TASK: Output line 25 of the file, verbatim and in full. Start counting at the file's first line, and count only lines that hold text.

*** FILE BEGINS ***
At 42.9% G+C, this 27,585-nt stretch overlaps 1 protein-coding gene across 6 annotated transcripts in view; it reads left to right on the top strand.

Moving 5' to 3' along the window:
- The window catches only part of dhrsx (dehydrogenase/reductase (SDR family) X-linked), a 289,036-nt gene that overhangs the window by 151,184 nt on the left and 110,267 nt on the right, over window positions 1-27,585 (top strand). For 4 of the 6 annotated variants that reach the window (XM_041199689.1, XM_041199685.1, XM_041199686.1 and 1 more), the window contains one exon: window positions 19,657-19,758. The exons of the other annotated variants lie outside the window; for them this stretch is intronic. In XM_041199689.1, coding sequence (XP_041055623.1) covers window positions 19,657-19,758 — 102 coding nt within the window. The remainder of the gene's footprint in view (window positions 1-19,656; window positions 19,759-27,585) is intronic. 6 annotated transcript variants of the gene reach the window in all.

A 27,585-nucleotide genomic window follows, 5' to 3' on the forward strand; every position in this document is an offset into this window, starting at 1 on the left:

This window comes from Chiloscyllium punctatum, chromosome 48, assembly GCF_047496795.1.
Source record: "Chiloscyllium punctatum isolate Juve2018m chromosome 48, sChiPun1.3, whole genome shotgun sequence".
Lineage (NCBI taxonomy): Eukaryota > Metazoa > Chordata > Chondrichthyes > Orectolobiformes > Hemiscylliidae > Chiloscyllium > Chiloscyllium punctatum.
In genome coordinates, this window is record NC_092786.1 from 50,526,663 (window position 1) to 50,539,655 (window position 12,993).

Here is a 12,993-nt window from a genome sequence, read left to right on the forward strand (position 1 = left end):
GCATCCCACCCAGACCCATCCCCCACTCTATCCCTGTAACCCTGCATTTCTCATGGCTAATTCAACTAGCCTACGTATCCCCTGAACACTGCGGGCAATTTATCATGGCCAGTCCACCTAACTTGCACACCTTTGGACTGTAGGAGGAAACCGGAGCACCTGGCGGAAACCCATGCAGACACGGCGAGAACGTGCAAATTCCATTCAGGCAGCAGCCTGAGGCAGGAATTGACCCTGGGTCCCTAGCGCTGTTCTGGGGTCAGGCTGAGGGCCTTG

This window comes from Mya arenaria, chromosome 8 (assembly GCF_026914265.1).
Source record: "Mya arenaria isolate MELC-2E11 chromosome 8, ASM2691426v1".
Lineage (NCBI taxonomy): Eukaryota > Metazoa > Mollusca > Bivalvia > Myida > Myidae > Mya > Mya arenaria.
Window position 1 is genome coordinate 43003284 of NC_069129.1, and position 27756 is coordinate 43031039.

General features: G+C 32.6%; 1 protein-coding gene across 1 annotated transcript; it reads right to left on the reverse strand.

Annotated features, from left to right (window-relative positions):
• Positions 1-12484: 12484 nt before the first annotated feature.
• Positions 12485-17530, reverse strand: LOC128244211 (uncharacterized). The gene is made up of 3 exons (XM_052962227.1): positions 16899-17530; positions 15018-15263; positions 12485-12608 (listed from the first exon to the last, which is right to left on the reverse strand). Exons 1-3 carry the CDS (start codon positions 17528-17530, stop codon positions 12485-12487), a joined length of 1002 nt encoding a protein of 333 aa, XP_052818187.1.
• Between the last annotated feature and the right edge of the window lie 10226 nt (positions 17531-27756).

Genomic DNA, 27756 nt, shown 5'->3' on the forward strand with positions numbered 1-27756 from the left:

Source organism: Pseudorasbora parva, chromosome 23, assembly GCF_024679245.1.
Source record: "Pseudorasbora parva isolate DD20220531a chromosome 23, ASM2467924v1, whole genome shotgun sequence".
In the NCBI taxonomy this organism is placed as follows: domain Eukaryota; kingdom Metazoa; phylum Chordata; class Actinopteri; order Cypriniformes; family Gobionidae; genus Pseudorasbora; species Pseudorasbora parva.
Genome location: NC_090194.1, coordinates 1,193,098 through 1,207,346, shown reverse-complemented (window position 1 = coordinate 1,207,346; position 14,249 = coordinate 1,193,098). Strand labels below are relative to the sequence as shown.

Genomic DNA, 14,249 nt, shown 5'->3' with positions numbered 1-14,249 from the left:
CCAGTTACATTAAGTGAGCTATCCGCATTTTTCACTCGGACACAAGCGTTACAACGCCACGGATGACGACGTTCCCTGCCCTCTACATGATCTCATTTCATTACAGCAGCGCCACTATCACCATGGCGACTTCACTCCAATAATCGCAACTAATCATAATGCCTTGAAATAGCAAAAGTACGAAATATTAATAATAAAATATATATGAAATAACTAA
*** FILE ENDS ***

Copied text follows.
Genomic DNA, 14,249 nt, shown 5'->3' with positions numbered 1-14,249 from the left: